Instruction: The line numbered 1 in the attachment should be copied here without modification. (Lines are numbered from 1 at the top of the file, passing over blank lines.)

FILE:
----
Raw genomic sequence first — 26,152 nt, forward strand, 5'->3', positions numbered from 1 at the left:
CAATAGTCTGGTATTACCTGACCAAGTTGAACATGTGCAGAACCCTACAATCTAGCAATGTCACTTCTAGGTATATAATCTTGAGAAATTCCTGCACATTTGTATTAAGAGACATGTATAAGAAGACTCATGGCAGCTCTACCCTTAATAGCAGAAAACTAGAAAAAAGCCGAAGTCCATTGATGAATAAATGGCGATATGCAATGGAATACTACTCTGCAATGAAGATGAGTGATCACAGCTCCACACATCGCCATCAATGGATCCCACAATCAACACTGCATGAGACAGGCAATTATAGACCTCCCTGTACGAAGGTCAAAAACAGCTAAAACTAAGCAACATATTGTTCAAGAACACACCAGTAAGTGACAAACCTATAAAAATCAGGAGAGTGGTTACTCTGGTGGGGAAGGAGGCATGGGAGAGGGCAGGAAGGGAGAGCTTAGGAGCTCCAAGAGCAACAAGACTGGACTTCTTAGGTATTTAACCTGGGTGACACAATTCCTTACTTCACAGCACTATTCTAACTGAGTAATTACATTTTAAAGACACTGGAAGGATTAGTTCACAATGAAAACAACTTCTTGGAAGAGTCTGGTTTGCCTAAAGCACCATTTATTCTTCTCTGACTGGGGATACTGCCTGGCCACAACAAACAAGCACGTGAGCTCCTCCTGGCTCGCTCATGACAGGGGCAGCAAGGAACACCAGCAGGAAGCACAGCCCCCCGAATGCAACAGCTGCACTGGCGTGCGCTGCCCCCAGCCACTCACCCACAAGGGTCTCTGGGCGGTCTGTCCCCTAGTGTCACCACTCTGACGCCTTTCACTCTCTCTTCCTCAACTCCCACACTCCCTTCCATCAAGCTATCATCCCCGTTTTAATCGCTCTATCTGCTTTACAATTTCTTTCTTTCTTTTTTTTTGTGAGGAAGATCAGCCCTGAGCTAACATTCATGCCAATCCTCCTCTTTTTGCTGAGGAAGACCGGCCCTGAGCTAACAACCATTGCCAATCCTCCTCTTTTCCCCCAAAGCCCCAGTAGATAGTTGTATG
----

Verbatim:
Raw genomic sequence first — 26,152 nt, forward strand, 5'->3', positions numbered from 1 at the left: